4. August 19, 2008 at 8:38 am

    Apples and oranges it may be, but apples and oranges usually don’t cost the same, so I think the comparison still holds, since the comparison is about what you get depending on what you are willing to pay for. Some may be willing to pay for TypePad and what they get in TypePad, some don’t want to pay, and go for WordPress. The purpose of this blog is not to advocate one over the other (albeit if you read all my posts you will see that I am leaning towards WordPress), but to point at the differences and why you should or should not choose WordPress or Typepad.

  5. lhartley
    August 19, 2008 at 4:12 pm

    I like the ease of setting up one’s page. I wonder why applications do not offer more user friendly applications for set up. Perhaps they do, but my experience is they do not.

  6. Kes
    August 20, 2008 at 2:02 am

    So umm..why did you choose to blog on WordPress :D

  7. chirax
    August 20, 2008 at 10:01 am

    Content is King !!!

  8. August 20, 2008 at 10:10 am

    My reasons for blogging on WordPress are many, but a highlight of my reasons can be found in my post on wordpress.com – not for serious bloggers?

  9. August 20, 2008 at 10:13 am

    Yes, content is King, but without a good theme you cannot create good content. TypePad allows you to do just that.

  10. artiphyone
    August 21, 2008 at 5:15 am

    I started with typepad, but most of my friends have blogger or wordpress accounts. I keep looking at free blogs, but after almost a year, I’m still hooked on typepad, and am staying there, inspite of the $$ I pay. For me, it’s worth it!

  11. August 21, 2008 at 8:02 am

    If you you think it’s worth the $$, then stay; that’s my point of view exactly. I moved, because I found WordPress’ overall functionality better suited to my needs, despite the obvious advantage that TypePad has, at least as described in this post. What it comes down to is that we must all choose the platform that matches our blogging needs.

  12. telepathicpebble
    August 21, 2008 at 10:29 pm

    Wow. Typepad’s awesome. Perhaps one day I might make a switch. But for now my blog isn’t ready, and my wallet is half empty. Thanks for the info! =]

  13. August 22, 2008 at 12:15 am

    Yay, I think this is the one feature where TypePad really stands out against WordPress

  14. August 22, 2008 at 1:54 am

    Money rules but Word Press rules on my heart and soul..as No 1 and it is Free that suffices me ..Matt is what matters ..a cybernetic space beyond matter..
    Liked your post.Peace

  15. creeping
    August 22, 2008 at 5:41 am

    two questions for you – how do you get the share this links in your post, and also – i’ve been curious about how typepad manages comments and how robust that panel might be…started to sign up for the 14 day ‘free’ trial but got really annoyed when after giving my email they then required a credit card # to get the ‘free’ trial…thanks in advance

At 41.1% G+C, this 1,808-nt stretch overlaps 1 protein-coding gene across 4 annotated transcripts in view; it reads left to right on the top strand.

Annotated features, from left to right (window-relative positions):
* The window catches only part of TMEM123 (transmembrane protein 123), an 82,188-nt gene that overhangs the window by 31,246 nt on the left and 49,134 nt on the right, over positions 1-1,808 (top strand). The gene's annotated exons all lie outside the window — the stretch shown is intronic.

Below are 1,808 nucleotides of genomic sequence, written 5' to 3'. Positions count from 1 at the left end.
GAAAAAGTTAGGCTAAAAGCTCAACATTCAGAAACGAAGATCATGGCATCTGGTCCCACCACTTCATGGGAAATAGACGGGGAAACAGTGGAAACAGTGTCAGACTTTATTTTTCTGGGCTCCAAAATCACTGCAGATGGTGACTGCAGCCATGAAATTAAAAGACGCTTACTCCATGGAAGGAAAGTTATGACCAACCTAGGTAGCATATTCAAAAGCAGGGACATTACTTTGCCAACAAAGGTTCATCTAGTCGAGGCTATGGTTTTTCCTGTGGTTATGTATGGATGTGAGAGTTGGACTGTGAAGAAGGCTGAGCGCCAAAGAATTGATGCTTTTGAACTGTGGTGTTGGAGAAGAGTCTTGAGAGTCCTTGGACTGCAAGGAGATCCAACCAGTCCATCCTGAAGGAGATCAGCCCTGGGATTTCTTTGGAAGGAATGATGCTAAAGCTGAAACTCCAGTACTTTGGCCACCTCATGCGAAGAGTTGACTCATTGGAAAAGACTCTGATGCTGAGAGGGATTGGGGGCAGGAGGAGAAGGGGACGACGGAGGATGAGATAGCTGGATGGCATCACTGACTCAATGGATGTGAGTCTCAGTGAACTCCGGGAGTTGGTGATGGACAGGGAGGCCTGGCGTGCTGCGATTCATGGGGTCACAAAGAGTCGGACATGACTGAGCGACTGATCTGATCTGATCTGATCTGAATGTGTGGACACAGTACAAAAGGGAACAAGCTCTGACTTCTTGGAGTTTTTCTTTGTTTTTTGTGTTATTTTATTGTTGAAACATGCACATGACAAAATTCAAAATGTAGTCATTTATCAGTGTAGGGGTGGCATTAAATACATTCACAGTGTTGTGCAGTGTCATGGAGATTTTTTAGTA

16. August 22, 2008 at 9:00 am

    Hi and thanks for your comment.

    You can download the software to insert the buttons from here: http://hillelstoler.com/2008/05/18/getsocial-social-bookmarking-for-wordpresscom/

    A tutorial on how to use the tool is here: http://teckline.wordpress.com/2008/07/19/how-to-use-get-social-for-wordpresscom/

  17. August 22, 2008 at 9:46 am

    Typepad costs, wordpress nada….Typepad is great but WordPress is free…c”, Made me more appreciative of wordpress actually… c”, and for that GREAT article

  18. August 22, 2008 at 12:44 pm

    WordPress is so easy even I can use it, and I do, I believe it is content that is king so whats all the fuss about, wordpress rocks for me.

  19. Joe
    December 15, 2008 at 11:31 pm

    You did a really nice job in your comparison. I have been doing something very similar and you went deeper than I did!

  20. Phil M
    February 10, 2009 at 3:13 pm

    Having read this post am I right to conclude that Typepad will give me a more sophisticated design AND is easier to get started for greenhorns like myself? I stumbled on to this website looking for a clear explanation about the pros and cons of the two blogging platforms. I’m totally ignorant about blogs and need to learn fast…Thanks, keep up the great work and please give me an answer to my question.

  21. Saarah
    June 15, 2009 at 1:59 pm

    I’ve tried Typepad and WordPress for a short amount of time (as well as Blogger), but I still think that Livejournal is the best…maybe I’m just used to it :)

  1. August 24, 2008 at 4:17 am

Leave a Reply

Fill in your details below or click an icon to log in:

WordPress.com Logo

You are commenting using your WordPress.com account. Log Out /  Change )

Google photo

You are commenting using your Google account. Log Out /  Change )

Twitter picture

You are commenting using your Twitter account. Log Out /  Change )

Facebook photo

You are commenting using your Facebook account. Log Out /  Change )

Connecting to %s

%d bloggers like this: